Worldwide unit sales grew 1.2 percent to 98,652, in the fiscal year ended July 31, the company said on Oct. 1. Revenue increased 1.3 percent from the year-ago period, to 7.46 billion euros, or about $10.5 billion at the current exchange rate.
In its understated way, Porsche noted a "general lack of buoyancy in the economic environment." That's especially true in the United States, where economic conditions have grown even worse since the end of Porsche's fiscal year. That includes the current financial industry crisis which strikes some of Porsche's well-heeled customers on Wall Street.
This calendar year, Porsche's U.S. sales were down 17 percent through August, to 19,618. For the month of August, U.S. sales were down 44.9 percent from the year-ago month, according to AutoData.
The picture was better for the fiscal year. For the 12 months ended July 31, sales in North America were down only 3.1 percent, to 32,533, the company said. "Porsche has long been prepared for a possible economic crisis in the U.S.A. and has made substantial reductions in its warehouse stocks there," the company said. Contrary to the trend in the market, U.S. sales for Porsche's SUV model, the Cayenne, were up 3.8 percent to 8,219, calendar year to date. Sales are down for all of Porsche's car models, including the flagship 911, which was down 45.5 percent year to date.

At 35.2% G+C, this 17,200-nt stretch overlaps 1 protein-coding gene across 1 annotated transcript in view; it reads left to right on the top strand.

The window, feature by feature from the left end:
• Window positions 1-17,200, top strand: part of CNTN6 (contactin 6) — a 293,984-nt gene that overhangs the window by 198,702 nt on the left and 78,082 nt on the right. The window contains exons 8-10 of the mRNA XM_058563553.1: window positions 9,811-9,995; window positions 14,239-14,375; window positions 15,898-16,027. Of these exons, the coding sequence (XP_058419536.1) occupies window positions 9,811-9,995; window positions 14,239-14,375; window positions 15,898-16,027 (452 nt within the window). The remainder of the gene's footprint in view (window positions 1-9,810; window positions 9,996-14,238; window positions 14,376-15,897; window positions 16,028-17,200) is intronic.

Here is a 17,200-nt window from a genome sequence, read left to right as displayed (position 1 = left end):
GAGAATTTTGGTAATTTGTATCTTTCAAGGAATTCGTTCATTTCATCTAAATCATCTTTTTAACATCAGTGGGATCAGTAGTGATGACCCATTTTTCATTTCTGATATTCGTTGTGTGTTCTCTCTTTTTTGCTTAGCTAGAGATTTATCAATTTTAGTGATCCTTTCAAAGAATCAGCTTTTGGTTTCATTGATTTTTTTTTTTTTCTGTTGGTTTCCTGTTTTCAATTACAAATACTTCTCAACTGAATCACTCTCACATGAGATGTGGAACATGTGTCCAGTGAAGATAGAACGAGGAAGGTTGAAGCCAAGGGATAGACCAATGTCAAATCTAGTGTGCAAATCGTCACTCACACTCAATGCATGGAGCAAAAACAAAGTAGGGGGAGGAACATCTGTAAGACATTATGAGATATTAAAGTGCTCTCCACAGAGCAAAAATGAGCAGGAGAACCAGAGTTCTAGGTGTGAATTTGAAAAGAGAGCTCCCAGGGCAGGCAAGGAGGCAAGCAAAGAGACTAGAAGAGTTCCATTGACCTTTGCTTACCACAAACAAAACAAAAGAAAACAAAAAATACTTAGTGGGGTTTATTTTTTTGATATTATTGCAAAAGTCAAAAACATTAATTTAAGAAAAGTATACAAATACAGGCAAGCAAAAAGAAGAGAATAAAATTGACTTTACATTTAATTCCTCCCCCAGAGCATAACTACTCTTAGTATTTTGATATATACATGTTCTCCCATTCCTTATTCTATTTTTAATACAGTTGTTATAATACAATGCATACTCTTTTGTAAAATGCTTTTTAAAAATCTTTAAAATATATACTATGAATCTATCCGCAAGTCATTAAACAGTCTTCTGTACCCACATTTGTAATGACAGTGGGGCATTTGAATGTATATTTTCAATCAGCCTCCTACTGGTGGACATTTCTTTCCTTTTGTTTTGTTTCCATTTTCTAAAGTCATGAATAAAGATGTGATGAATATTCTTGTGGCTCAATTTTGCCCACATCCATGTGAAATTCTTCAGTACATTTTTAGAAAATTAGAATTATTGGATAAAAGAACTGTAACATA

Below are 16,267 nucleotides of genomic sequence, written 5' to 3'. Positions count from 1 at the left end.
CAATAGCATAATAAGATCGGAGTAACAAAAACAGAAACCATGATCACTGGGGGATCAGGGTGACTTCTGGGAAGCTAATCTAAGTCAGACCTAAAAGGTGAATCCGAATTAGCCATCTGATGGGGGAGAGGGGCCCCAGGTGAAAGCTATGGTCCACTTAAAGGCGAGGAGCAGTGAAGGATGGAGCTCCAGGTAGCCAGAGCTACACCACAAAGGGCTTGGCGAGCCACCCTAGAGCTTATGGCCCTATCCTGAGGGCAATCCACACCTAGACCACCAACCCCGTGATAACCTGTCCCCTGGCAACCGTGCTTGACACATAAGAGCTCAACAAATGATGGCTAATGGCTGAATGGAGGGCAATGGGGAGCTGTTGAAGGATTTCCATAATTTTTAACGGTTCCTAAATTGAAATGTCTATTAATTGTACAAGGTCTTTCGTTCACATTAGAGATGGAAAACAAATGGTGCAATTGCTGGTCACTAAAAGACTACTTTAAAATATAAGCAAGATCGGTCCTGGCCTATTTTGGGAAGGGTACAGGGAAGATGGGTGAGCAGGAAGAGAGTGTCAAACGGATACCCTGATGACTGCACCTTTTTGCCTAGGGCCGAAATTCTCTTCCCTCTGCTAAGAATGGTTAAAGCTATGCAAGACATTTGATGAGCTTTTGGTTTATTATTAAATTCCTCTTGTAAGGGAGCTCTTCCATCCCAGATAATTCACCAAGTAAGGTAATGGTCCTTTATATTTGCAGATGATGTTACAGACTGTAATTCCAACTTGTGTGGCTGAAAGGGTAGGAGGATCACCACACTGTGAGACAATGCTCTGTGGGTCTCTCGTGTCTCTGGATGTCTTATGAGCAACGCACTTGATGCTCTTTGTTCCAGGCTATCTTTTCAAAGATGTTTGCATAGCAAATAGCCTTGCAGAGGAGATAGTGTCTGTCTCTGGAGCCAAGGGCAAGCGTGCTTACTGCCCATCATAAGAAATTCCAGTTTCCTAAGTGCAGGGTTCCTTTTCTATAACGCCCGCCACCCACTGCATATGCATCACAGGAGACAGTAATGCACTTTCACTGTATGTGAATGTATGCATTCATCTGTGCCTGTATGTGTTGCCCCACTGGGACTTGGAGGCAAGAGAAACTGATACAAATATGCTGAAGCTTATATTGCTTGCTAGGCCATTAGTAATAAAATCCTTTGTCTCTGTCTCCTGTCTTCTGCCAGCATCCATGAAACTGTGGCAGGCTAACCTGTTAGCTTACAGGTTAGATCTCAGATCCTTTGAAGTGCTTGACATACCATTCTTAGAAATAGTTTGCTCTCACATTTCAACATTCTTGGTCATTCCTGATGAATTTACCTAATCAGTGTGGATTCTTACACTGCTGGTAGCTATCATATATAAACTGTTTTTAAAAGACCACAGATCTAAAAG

Porsche has great expectations for a new generation of direct-injection gasoline engines, which generate more power with no increase in fuel consumption. The Cayenne got the new engines first, which helped Cayenne sales rise while other SUVs fell.
Worldwide, Cayenne sales jumped 34 percent to a record 45,478, for the fiscal year ended July 31.
The 911 gets the new engines for the 2009 model year. Cars equipped with the new engines went on sale in the U.S. market on Sept. 25.